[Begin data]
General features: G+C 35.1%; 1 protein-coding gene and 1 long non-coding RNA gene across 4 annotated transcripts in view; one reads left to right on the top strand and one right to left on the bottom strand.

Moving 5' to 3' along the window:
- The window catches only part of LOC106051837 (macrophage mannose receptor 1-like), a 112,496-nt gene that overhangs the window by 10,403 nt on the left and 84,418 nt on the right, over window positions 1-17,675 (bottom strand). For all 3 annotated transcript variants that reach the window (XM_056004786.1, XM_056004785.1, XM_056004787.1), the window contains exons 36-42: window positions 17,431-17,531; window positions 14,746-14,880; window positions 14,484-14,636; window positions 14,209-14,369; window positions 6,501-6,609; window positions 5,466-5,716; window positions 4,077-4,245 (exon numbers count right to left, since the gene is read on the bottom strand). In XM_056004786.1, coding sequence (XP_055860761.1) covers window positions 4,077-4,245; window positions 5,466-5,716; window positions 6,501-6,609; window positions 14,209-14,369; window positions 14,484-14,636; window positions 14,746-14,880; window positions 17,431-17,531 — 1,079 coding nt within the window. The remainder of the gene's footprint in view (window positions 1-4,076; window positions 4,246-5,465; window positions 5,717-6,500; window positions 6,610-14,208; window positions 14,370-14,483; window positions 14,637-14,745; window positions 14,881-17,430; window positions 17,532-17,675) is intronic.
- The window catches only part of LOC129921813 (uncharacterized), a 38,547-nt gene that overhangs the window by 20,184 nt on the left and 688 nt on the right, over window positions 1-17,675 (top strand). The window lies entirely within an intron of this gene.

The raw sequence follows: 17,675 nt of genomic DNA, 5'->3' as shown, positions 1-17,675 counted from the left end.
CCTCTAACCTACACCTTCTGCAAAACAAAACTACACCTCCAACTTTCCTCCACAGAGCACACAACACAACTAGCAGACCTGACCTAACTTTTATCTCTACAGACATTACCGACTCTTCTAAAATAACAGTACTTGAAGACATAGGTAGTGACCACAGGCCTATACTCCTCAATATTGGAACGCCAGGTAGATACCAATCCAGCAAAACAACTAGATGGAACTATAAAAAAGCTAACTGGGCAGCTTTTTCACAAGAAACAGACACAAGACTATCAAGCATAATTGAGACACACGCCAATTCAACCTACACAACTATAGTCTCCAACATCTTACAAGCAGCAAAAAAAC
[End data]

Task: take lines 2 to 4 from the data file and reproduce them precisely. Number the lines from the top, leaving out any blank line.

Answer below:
Moving 5' to 3' along the window:
- The window catches only part of LOC106051837 (macrophage mannose receptor 1-like), a 112,496-nt gene that overhangs the window by 10,403 nt on the left and 84,418 nt on the right, over window positions 1-17,675 (bottom strand). For all 3 annotated transcript variants that reach the window (XM_056004786.1, XM_056004785.1, XM_056004787.1), the window contains exons 36-42: window positions 17,431-17,531; window positions 14,746-14,880; window positions 14,484-14,636; window positions 14,209-14,369; window positions 6,501-6,609; window positions 5,466-5,716; window positions 4,077-4,245 (exon numbers count right to left, since the gene is read on the bottom strand). In XM_056004786.1, coding sequence (XP_055860761.1) covers window positions 4,077-4,245; window positions 5,466-5,716; window positions 6,501-6,609; window positions 14,209-14,369; window positions 14,484-14,636; window positions 14,746-14,880; window positions 17,431-17,531 — 1,079 coding nt within the window. The remainder of the gene's footprint in view (window positions 1-4,076; window positions 4,246-5,465; window positions 5,717-6,500; window positions 6,610-14,208; window positions 14,370-14,483; window positions 14,637-14,745; window positions 14,881-17,430; window positions 17,532-17,675) is intronic.
- The window catches only part of LOC129921813 (uncharacterized), a 38,547-nt gene that overhangs the window by 20,184 nt on the left and 688 nt on the right, over window positions 1-17,675 (top strand). The window lies entirely within an intron of this gene.